PD-1hiTIM-3+ T cells have predictive value for leukemia relapse post alloSCT
To determine whether PD-1hiTIM-3+ T cells predict leukemia relapse in AML patients post alloSCT, we evaluated serial samples at 1, 3, 4, 5 (relapse point) and 6 months (achieved remission after reinduction chemotherapy) post transplantation. Cells were evaluated from patient 08 who received matched unrelated donor transplantation for high-risk AML. She was initially doing well until 5 month after transplantation when thrombocytopenia was noted and bone marrow biopsy confirmed leukemia relapse. She then received reinduction chemotherapy and was able to achieve a second complete remission. PBMCs were analyzed by flow cytometry for expression of PD-1 and TIM-3 on CD4+ and CD8+ T cells. As shown in Figure 6, the percentage of PD-1hiTIM-3+ T cells started to increase as early as 3 months post transplantation, which is 2 months before clinical diagnosis of relapse. It increased further at 4 months post transplantation and reached the highest level at 5 months, the time of clinical diagnosis of relapse. This pattern is consistent in both CD4+ and CD8+ T cells. Importantly the percentage of PD-1hiTIM-3+ T cells decreased at 6 month post transplantation, at which time this patient regained remission after a course of reinduction chemotherapy. In contrast, the percentage of PD-1hiTIM-3+ cells remained at low levels in patients maintained in remission post transplantation (Supplementary Figure 3). Thus, elevation of the percentage of PD-1hiTIM-3+T cells can be considered as a predictive biomarker for leukemia relapse post transplantation.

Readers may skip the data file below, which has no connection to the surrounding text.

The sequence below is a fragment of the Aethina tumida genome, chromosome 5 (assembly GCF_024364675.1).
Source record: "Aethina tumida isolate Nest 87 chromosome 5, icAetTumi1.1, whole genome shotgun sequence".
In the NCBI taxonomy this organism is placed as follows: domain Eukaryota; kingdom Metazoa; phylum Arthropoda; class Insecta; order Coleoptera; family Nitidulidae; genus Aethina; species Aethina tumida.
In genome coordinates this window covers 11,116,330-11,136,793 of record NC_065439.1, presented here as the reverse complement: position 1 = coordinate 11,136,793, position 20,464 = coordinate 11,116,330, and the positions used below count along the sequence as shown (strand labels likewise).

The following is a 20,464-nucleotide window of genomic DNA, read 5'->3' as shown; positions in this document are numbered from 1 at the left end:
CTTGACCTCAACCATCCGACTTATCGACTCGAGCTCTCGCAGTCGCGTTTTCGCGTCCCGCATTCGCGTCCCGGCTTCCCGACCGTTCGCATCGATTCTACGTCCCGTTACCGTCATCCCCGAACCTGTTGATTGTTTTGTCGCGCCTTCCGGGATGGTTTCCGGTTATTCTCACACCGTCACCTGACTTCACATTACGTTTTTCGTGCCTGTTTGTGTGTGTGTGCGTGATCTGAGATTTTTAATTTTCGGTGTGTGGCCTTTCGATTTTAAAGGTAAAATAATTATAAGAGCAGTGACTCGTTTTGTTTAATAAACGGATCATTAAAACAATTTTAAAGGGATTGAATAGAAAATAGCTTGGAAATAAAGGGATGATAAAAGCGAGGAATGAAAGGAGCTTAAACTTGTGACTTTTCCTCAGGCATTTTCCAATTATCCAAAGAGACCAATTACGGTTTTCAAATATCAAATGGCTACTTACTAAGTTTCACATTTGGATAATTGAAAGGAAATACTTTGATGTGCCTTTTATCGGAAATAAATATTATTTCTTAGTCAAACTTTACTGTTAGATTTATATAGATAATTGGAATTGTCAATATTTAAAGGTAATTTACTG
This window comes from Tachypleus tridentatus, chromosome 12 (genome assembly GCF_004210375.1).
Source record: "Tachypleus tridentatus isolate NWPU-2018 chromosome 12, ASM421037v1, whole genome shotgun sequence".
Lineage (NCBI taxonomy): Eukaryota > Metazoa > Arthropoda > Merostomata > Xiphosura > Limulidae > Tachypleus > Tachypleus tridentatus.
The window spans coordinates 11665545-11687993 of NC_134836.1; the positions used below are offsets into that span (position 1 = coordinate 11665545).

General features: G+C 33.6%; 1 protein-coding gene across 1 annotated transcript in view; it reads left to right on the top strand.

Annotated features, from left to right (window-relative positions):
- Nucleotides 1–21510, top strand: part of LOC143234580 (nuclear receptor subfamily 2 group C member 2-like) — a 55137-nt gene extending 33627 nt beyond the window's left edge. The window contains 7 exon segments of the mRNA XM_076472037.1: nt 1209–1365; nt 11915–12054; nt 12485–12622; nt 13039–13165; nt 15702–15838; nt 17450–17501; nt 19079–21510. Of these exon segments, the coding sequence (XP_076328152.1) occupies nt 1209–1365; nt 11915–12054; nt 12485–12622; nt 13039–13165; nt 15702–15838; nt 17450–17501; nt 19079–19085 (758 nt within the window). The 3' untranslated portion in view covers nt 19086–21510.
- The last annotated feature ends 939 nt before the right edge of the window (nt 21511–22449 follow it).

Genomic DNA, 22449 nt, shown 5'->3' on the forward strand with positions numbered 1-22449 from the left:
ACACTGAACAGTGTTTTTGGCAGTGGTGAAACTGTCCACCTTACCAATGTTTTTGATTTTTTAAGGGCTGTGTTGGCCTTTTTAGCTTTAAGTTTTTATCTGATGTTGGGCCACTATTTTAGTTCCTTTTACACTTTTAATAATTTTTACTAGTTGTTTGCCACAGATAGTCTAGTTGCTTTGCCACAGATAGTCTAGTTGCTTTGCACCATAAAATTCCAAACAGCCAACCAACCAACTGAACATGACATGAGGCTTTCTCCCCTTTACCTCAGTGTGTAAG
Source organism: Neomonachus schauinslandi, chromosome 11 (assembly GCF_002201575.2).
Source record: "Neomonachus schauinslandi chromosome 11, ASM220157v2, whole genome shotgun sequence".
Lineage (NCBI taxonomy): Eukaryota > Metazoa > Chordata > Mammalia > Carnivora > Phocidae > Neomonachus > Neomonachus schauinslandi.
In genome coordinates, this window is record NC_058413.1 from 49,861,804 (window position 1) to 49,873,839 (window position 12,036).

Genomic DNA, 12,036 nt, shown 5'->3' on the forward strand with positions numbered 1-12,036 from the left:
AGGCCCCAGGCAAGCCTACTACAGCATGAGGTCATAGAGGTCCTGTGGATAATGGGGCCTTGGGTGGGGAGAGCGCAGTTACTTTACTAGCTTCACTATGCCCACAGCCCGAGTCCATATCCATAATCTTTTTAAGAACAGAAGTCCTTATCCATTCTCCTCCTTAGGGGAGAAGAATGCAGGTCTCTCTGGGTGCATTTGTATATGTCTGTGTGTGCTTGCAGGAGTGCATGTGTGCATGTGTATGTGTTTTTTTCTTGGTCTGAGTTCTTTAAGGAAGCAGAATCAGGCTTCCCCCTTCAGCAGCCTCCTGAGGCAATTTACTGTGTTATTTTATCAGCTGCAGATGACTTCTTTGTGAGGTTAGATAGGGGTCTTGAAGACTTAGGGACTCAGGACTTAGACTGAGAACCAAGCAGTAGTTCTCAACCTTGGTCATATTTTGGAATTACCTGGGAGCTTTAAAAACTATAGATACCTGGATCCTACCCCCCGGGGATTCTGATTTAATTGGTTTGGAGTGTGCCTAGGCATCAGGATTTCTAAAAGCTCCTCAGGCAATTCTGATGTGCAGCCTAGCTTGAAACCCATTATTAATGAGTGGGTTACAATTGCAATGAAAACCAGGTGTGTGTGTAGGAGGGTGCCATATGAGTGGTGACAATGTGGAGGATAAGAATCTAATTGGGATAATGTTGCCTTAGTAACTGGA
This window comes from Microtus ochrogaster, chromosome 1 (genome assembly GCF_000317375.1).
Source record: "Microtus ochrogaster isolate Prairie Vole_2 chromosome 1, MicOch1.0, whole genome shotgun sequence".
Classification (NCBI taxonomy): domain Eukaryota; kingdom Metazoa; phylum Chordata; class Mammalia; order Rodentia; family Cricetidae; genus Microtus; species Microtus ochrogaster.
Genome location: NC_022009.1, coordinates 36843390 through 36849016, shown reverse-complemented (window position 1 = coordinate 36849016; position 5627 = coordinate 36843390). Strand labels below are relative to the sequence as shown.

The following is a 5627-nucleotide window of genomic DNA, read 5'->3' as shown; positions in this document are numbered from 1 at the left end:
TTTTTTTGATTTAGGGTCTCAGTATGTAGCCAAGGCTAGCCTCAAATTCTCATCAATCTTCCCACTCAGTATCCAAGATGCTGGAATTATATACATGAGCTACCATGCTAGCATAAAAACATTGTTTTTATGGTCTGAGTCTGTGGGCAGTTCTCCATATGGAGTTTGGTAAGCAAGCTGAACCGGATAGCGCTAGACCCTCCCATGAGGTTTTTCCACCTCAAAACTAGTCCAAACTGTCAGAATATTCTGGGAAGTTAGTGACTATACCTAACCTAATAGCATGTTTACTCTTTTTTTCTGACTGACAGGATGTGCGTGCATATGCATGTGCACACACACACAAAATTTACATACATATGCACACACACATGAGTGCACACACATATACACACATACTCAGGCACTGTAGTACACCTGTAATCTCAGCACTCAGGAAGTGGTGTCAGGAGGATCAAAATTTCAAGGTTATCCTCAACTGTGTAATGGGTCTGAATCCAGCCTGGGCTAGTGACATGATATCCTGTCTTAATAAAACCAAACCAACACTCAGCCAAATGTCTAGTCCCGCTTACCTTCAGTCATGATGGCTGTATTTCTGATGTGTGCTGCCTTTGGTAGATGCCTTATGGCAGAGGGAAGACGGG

In this study we evaluated the phenotype and function of peripheral blood T cells collected from AML patients who had received alloSCT to determine the relationship of T-cell exhaustion with leukemia relapse. We have made three important findings. (1) PD-1hiTIM-3+ cells are strongly associated with leukemia relapse post transplantation. The percentage of this cell fraction among both CD4+ and CD8+ T cells is significantly higher in patients with leukemia relapse compared with patients in remission. (2) Consistent with exhaustion, PD-1hiTIM-3+ T cells demonstrate a phenotype of exhausted antigen-experienced cells by losing TN and TEMRA subsets. Importantly, these cells produce low intracellular IL-2, TNF-α and IFN-γ. (3) Increase of PD-1hiTIM-3+ cells occurs before clinical diagnosis of leukemia relapse, thus offering predictive value for leukemia relapse post alloSCT.